La Vie

It sounds clichéd (and it is), but you can just sit around consuming bread, cheese, and wine in France and truly live the good life. I often roll my eyes when people present to me their "rediscoveries" of life's simple pleasures, as if they've just uncovered some secret they think the rest of the world is overlooking ("I've realized all I need is good food and good wine"—ugh...gag me), but I can see why Americans often get a little religious about the holy trinity of French living. The bread is so much better. The cheese is fresh and plentiful, with all the fat and none of the additives. You can get tasty, inexpensive wine just about everywhere (in just a three block radius of my hotel there are more than fifteen stores with great selections). The experience can be overwhelming if you've never experienced it first-hand, and it can also be transformative, which is why so many new-age coverts head back across the Atlantic preaching the gospel of la vie. In taking a break from the restaurant scene last night, I walked to the boulangerie next door and to get a baguette, across the street to the fromagerie to get some Camembert, and then down the road to the wine shop for a bottle of Burgundy. We opened the windows in our hotel room, turned on some music, and took it easy—tearing off pieces of bread by hand, smothering cheese in between the crust with a hotel coffee spoon, while taking sips of young Morey-Saint-Denis. 

"Why don't I do this at home more often?" I thought to myself. Yeah, I know: I'm in France. But it's not like I only eat sushi if I'm in Japan, or tacos in Mexico. America is a mecca of multiculturalism. We love cold beer with spicy tuna rolls or carne asada burritos, and no one seems to have an aversion to Sapporo, Corona, or a shot of tequila. French wines, however, are a completely different story. I get the feeling that Bordeaux and Burgundy intimidate the shit out of a large percentage of Americans, or at the very least breed a certain level of uneasiness. How do I make a decision when purchasing a bottle? How do I know what's good? Do I have to pair it with a certain kind of food? And can I ask a question or look for guidance without some snarky sommelier smirking down at me in judgement? It's a shame that a wider enjoyment of French wines by Americans might be hindered by what is viewed as (true, or not) a steep learning curve carefully guarded by a gang of cultural snobs—especially considering wine is such a working-class beverage over here, consumed in large volumes by just about everyone.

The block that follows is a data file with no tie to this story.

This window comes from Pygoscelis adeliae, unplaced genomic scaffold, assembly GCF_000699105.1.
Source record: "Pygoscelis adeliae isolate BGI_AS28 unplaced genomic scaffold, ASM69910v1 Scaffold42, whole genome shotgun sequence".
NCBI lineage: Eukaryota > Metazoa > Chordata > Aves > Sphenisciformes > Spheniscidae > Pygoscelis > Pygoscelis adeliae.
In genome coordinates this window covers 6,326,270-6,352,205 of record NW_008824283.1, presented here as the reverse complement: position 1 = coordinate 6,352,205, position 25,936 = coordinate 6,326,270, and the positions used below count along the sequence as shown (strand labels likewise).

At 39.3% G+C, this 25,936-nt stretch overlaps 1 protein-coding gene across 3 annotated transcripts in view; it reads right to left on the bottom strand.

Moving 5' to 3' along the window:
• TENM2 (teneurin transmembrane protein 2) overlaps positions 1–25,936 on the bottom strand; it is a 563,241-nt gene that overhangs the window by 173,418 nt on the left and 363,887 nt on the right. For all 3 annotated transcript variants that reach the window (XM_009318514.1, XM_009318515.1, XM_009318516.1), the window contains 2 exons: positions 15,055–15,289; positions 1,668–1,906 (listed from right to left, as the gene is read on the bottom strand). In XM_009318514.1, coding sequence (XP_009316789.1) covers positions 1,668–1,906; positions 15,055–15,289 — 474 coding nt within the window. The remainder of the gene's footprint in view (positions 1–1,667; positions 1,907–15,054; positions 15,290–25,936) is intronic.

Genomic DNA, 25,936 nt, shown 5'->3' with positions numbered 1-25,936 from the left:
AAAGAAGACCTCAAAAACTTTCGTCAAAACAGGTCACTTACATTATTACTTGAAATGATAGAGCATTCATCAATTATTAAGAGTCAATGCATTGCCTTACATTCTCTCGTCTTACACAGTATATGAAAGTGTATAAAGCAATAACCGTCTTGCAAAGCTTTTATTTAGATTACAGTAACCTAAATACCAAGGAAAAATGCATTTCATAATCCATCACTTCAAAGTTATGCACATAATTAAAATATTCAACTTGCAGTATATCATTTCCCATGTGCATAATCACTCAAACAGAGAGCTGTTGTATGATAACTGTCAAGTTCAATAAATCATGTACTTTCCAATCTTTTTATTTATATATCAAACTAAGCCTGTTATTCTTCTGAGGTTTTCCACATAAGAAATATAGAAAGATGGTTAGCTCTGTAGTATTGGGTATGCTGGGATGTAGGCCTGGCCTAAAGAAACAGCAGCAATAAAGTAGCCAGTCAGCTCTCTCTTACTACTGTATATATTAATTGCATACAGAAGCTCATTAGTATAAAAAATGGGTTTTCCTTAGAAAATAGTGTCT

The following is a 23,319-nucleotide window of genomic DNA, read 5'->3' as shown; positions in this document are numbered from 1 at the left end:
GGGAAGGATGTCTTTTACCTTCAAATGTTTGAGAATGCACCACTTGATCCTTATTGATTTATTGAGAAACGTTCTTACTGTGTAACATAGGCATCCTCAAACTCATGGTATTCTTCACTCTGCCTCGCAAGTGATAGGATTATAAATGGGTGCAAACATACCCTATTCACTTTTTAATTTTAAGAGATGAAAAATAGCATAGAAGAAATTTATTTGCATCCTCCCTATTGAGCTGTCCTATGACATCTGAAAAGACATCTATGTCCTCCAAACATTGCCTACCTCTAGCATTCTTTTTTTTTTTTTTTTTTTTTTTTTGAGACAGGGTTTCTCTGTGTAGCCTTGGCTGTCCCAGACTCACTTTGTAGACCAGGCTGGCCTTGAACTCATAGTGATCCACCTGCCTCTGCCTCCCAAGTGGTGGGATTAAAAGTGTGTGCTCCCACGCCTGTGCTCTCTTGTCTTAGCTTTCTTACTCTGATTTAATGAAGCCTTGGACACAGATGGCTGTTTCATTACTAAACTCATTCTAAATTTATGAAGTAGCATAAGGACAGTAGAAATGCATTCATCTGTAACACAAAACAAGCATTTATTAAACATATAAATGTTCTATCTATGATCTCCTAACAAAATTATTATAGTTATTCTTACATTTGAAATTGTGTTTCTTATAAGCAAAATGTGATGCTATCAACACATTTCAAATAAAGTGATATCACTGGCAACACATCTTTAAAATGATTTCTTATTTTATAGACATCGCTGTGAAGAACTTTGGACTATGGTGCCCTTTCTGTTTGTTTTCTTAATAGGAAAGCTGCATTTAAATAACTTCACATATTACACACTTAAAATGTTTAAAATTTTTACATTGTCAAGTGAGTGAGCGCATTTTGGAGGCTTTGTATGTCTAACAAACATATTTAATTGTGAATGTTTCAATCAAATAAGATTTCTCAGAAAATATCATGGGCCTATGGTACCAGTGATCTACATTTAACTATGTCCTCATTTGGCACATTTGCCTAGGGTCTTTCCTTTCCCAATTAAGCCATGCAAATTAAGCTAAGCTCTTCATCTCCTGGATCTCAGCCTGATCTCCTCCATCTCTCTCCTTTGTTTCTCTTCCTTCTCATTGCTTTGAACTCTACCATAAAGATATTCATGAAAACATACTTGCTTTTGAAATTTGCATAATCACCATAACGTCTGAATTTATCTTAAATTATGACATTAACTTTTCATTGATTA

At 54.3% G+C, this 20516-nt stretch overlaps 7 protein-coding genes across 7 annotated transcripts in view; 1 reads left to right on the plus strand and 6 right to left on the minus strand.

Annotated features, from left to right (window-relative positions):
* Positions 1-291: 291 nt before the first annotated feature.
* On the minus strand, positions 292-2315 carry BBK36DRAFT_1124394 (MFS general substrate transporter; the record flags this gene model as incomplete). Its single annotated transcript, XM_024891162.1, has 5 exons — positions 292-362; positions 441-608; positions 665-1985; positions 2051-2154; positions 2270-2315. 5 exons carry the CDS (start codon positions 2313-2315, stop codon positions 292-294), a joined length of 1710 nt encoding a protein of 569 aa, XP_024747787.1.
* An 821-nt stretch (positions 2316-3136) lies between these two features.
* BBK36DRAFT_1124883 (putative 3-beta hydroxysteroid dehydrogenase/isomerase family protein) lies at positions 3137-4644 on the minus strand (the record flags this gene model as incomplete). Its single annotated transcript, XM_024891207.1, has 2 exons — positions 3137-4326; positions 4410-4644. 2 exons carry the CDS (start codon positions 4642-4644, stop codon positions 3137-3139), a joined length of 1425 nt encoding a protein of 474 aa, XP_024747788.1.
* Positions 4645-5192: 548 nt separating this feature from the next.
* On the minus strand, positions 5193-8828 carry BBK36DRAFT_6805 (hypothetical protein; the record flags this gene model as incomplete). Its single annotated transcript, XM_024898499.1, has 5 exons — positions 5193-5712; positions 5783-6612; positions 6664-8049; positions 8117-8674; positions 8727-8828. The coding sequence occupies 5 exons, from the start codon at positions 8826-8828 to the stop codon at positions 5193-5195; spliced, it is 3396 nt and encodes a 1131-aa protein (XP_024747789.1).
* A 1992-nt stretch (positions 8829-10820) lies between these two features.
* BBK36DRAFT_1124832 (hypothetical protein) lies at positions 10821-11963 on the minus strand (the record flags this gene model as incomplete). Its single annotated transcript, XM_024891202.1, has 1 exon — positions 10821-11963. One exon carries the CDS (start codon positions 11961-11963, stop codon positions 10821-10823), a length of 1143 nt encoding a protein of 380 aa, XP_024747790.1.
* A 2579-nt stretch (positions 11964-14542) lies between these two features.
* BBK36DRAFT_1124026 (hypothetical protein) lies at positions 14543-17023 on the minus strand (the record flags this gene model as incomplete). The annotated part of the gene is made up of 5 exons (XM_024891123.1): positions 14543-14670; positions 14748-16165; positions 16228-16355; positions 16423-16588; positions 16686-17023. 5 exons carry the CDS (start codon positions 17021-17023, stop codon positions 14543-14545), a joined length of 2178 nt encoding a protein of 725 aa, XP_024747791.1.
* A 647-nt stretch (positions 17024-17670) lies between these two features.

I think that's going to be on my short list of things to do when I get back: come up with a way to break down the barrier a bit. In drinking that bottle of Alain Jeanniard, watching my wife ask for seconds and then thirds (which she normally will not do when we drink red), I had a bit of an epiphany. This stuff is easy to understand and easy to like, you just need the right indoctrination, I think. Now let's see if I can get home and hash the whole thing out; a plan to help us demystify many of the perceived complexities that prevent Americans from a broader enjoyment of French culture, and promote some of these delicious products to the more general base of K&L customers. More importantly, let's see if I can do it without sounding like an asshole. 

-David Driscoll

David Driscoll